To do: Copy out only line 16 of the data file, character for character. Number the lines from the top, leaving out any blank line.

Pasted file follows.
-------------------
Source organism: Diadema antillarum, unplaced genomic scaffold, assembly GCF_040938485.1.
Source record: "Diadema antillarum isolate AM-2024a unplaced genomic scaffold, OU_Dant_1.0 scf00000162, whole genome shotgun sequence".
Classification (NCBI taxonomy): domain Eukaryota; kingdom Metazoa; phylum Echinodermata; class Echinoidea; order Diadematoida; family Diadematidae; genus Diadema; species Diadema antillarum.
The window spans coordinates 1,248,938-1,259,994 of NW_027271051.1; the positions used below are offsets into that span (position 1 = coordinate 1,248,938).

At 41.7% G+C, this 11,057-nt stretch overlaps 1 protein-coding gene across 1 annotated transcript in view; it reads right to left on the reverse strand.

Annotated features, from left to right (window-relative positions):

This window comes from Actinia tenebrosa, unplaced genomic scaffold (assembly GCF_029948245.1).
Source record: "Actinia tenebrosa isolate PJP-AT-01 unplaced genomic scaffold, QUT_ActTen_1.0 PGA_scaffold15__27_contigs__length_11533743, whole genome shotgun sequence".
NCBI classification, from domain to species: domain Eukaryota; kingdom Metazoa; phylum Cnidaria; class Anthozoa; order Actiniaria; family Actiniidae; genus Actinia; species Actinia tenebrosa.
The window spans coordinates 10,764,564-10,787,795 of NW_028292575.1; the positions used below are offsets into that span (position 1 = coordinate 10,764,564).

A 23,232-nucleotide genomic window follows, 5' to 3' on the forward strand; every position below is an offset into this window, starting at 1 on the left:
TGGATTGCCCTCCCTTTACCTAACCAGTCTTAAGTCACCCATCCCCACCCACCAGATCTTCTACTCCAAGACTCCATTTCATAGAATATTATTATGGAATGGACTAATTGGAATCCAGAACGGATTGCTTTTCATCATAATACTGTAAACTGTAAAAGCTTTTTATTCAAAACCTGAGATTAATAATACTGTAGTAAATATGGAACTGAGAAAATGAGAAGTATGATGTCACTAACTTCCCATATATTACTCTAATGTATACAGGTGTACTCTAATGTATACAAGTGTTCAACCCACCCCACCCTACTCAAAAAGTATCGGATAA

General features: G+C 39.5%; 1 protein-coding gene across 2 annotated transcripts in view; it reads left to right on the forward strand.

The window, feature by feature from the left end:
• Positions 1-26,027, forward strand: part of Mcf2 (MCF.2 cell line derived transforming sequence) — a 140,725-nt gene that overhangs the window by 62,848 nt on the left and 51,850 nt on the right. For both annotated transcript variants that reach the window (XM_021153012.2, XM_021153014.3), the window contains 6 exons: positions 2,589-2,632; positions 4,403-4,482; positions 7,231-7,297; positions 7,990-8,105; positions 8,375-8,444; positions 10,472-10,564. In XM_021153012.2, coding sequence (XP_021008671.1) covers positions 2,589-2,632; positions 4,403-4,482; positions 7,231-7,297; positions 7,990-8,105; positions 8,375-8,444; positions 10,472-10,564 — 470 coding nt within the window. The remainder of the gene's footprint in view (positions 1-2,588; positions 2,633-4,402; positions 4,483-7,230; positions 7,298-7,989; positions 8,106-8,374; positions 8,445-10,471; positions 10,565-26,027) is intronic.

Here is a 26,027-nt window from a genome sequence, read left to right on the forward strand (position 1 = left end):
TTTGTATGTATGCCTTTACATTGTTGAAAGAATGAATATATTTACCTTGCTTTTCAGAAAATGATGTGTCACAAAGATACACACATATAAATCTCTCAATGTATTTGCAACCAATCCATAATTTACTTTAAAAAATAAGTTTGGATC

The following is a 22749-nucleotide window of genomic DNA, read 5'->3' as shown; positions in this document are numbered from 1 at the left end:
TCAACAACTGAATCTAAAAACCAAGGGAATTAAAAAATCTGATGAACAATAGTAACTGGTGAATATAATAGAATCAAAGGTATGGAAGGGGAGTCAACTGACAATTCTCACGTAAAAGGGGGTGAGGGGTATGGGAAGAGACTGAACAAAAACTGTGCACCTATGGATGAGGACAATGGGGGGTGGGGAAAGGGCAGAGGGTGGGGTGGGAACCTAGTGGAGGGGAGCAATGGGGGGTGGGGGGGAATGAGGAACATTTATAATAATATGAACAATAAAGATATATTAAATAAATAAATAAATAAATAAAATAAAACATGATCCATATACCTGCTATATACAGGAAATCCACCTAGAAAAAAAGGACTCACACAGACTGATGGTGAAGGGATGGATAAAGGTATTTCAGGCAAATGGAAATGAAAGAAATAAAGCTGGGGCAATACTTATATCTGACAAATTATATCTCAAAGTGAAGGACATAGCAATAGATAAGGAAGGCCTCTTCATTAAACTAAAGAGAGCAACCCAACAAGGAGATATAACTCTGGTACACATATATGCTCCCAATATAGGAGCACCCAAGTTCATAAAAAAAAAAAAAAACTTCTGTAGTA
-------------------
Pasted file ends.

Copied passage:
Here is a 26,027-nt window from a genome sequence, read left to right on the forward strand (position 1 = left end):